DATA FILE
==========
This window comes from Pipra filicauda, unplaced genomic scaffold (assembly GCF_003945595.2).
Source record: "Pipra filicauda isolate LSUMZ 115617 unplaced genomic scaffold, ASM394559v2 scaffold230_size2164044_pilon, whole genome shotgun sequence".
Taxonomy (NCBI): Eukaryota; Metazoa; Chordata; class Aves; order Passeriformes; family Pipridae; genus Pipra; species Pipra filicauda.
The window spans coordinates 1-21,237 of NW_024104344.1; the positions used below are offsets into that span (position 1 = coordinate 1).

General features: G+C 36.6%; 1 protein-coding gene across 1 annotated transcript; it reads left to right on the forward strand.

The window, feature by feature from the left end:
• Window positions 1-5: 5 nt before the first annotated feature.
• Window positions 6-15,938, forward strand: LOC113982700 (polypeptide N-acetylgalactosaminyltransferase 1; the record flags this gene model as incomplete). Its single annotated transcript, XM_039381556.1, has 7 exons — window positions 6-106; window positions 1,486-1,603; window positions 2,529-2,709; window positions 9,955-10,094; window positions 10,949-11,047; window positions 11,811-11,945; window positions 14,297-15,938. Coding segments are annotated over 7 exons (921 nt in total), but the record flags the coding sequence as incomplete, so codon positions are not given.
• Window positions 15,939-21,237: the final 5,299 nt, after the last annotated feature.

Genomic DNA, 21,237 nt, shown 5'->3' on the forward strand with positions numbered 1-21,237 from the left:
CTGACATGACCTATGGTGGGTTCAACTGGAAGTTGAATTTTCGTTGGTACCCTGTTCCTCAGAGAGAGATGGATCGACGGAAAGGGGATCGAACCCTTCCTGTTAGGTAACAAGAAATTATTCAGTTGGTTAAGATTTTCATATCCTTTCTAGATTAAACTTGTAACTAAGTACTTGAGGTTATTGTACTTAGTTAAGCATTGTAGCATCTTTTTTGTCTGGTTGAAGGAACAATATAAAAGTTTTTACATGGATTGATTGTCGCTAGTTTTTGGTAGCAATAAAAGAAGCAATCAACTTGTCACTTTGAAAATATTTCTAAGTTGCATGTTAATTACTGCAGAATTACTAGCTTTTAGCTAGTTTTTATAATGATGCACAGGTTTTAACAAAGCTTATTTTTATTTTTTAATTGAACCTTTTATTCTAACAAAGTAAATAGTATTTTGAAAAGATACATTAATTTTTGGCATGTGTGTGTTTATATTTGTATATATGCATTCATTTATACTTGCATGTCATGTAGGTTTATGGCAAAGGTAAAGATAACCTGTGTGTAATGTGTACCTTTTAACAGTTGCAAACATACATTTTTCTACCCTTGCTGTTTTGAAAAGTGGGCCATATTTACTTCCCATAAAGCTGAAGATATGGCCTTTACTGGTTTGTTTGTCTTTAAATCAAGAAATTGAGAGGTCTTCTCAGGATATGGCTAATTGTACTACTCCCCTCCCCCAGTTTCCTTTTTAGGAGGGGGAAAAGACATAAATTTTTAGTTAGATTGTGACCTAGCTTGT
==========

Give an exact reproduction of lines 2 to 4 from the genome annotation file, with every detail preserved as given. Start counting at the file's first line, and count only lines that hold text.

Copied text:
Source record: "Pipra filicauda isolate LSUMZ 115617 unplaced genomic scaffold, ASM394559v2 scaffold230_size2164044_pilon, whole genome shotgun sequence".
Taxonomy (NCBI): Eukaryota; Metazoa; Chordata; class Aves; order Passeriformes; family Pipridae; genus Pipra; species Pipra filicauda.
The window spans coordinates 1-21,237 of NW_024104344.1; the positions used below are offsets into that span (position 1 = coordinate 1).